You all have talked much lately of the generation divisions, but today I saw one that is not, I suspect, what most of you were thinking about. In the midst of one of our endless workshops on grading freshman English papers, we were divided into groups to compare grading techniques. This was generally meant to encourage us to grade in a more similar manner – given that some of the sample papers we were given were graded with 40 point differences, probably we do need some standardization.
Well, I complained in passing that years ago, at my first go-around of college teaching, students were constantly telling me that “one does this” and “one does that.” A fellow teacher of approximately my age groaned about the “pompous one.” They don’t do that so much, now – McWhorter & countless others have noted the informalizing of American writing. Getting rid of the “one” is a small silver lining in that particular cloud.
The recurrent problem today is some form of “they is” – though they aren’t that stupid. The problem is that they are uncomfortable saying “he” or “she” any more, so they end up with some vague plural subject and a singular verb or they use a plural pronoun to refer to a singular noun. A young whippersnapper in our group (otherwise made up of four boomers – and a 40 something whose husband is a Russian Orthodox minister so that probably doesn’t make her typical) informed me that “he/she” was important – that many young girls had told him they felt uneasy with philosophical texts that used the word “he”. Really, I replied. So, the other boomer launches off into an anecdote about a guy who was “mentoring” her years ago. His only comment in terms of “needs improvement” was that she used words like “man” and far too much of the pronoun “he.” (That particular mentor – an old colleague of my husband’s – was not particularly respectful of women students nor his wife. Does that surprise?)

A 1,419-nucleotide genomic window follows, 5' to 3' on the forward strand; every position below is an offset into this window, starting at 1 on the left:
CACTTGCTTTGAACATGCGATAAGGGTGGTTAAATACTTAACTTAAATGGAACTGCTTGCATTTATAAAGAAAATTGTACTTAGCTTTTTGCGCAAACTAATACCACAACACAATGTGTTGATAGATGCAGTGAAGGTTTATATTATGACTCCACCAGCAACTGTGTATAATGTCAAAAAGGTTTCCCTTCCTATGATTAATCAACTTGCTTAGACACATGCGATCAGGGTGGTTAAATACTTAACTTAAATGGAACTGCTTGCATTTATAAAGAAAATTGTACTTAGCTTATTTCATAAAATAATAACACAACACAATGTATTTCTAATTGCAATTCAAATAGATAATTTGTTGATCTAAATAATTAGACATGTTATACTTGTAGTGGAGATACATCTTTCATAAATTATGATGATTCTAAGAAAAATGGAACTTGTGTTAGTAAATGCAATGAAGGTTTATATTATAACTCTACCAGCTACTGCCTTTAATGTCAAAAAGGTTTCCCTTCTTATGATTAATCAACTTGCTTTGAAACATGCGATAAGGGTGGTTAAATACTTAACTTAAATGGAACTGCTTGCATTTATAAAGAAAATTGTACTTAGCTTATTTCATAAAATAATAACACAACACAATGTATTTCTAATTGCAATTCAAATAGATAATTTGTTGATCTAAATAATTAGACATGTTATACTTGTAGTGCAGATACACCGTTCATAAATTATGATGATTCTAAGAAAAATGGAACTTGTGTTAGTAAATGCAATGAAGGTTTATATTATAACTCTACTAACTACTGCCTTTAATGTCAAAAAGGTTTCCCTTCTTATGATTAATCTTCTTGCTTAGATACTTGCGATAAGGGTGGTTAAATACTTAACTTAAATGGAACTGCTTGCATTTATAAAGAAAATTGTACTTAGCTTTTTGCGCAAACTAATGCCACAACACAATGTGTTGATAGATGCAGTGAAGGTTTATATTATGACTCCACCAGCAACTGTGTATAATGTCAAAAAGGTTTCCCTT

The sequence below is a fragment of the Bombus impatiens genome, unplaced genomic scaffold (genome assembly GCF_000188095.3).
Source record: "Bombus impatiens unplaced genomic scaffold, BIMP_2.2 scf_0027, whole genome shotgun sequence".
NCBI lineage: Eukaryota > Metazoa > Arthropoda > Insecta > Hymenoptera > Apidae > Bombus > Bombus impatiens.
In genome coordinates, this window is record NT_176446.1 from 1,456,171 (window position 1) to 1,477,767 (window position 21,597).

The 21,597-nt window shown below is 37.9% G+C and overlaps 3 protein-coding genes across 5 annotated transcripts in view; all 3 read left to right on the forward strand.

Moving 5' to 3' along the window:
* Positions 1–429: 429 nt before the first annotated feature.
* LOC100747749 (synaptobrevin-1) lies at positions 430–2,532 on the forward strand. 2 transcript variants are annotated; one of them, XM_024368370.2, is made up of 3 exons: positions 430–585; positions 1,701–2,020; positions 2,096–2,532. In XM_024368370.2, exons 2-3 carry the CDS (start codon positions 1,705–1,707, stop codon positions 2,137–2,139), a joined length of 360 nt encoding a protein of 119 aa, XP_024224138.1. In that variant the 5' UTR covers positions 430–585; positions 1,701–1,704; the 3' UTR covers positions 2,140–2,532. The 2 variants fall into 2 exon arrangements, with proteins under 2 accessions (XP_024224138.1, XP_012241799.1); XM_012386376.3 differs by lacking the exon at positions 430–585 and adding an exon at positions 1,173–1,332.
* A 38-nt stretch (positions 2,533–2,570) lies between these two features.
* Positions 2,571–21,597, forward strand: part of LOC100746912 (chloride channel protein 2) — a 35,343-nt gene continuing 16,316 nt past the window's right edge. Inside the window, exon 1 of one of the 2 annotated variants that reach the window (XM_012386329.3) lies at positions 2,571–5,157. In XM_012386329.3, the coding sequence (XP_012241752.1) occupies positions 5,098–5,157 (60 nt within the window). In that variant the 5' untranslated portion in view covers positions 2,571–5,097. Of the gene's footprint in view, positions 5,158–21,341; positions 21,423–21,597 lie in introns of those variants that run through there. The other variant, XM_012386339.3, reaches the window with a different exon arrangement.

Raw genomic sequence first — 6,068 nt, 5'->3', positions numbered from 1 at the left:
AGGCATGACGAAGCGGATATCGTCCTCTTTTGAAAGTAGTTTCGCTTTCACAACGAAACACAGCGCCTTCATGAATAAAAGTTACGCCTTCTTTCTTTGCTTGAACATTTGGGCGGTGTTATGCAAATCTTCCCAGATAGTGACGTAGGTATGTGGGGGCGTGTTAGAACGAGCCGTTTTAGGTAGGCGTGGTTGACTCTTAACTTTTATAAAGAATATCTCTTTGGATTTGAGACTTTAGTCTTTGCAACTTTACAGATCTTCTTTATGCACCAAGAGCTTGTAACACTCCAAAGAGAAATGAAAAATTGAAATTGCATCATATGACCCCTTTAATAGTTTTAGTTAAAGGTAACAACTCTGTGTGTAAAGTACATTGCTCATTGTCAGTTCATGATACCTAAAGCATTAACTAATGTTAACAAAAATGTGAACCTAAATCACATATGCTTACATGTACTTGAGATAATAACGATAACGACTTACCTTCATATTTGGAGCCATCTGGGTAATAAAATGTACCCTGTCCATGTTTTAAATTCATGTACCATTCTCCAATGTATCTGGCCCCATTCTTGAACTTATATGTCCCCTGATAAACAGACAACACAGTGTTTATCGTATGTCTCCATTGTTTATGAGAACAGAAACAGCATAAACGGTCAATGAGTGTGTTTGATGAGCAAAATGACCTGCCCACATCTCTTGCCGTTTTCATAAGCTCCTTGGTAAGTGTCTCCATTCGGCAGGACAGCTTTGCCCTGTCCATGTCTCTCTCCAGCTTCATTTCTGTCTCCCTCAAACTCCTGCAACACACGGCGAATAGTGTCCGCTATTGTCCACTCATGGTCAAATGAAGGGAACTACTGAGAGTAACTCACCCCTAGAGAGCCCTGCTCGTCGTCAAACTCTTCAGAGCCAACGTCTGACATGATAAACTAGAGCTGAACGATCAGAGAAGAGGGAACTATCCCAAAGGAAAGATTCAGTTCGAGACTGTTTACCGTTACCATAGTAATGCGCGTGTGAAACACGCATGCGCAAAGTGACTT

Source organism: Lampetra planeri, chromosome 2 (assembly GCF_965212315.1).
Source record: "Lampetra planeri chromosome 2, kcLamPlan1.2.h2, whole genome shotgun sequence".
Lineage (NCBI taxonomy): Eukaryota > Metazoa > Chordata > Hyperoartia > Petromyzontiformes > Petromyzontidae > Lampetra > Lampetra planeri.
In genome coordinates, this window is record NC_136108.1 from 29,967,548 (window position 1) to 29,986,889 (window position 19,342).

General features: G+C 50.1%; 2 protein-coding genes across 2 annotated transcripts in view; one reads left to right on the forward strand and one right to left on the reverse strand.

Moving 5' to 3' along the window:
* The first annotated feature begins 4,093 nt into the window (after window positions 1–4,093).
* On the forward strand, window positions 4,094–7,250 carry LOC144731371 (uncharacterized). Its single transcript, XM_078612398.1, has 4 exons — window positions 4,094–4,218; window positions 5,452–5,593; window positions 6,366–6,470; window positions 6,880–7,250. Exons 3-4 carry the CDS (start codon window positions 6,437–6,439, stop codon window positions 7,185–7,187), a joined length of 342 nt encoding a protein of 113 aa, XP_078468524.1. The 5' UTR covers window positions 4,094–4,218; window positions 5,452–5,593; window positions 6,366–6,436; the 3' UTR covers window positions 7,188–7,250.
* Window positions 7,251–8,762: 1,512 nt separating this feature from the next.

And here we have a young guy surrounded by mature women, none of whom feel he has much of a case. Like English is the most sexist language, I exclaim. The third boomer teaches languages and snorts out loud. That number isn’t important & gender is strikes me as a screwed up priority.